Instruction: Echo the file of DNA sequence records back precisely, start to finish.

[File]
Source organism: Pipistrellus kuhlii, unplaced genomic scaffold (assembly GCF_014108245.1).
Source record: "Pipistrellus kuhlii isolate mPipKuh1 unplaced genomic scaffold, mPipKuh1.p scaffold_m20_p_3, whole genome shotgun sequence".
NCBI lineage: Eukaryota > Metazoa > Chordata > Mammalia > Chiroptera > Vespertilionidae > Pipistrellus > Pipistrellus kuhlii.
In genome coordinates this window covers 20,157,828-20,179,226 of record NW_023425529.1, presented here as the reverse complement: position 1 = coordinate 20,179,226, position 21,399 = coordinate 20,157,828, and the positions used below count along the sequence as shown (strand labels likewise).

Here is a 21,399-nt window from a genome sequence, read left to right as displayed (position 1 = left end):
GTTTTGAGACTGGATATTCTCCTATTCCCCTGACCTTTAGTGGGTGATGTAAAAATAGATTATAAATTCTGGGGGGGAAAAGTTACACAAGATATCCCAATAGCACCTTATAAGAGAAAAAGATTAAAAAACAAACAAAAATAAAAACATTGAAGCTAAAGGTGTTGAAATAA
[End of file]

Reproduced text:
Source organism: Pipistrellus kuhlii, unplaced genomic scaffold (assembly GCF_014108245.1).
Source record: "Pipistrellus kuhlii isolate mPipKuh1 unplaced genomic scaffold, mPipKuh1.p scaffold_m20_p_3, whole genome shotgun sequence".
NCBI lineage: Eukaryota > Metazoa > Chordata > Mammalia > Chiroptera > Vespertilionidae > Pipistrellus > Pipistrellus kuhlii.
In genome coordinates this window covers 20,157,828-20,179,226 of record NW_023425529.1, presented here as the reverse complement: position 1 = coordinate 20,179,226, position 21,399 = coordinate 20,157,828, and the positions used below count along the sequence as shown (strand labels likewise).

Here is a 21,399-nt window from a genome sequence, read left to right as displayed (position 1 = left end):
GTTTTGAGACTGGATATTCTCCTATTCCCCTGACCTTTAGTGGGTGATGTAAAAATAGATTATAAATTCTGGGGGGGAAAAGTTACACAAGATATCCCAATAGCACCTTATAAGAGAAAAAGATTAAAAAACAAACAAAAATAAAAACATTGAAGCTAAAGGTGTTGAAATAA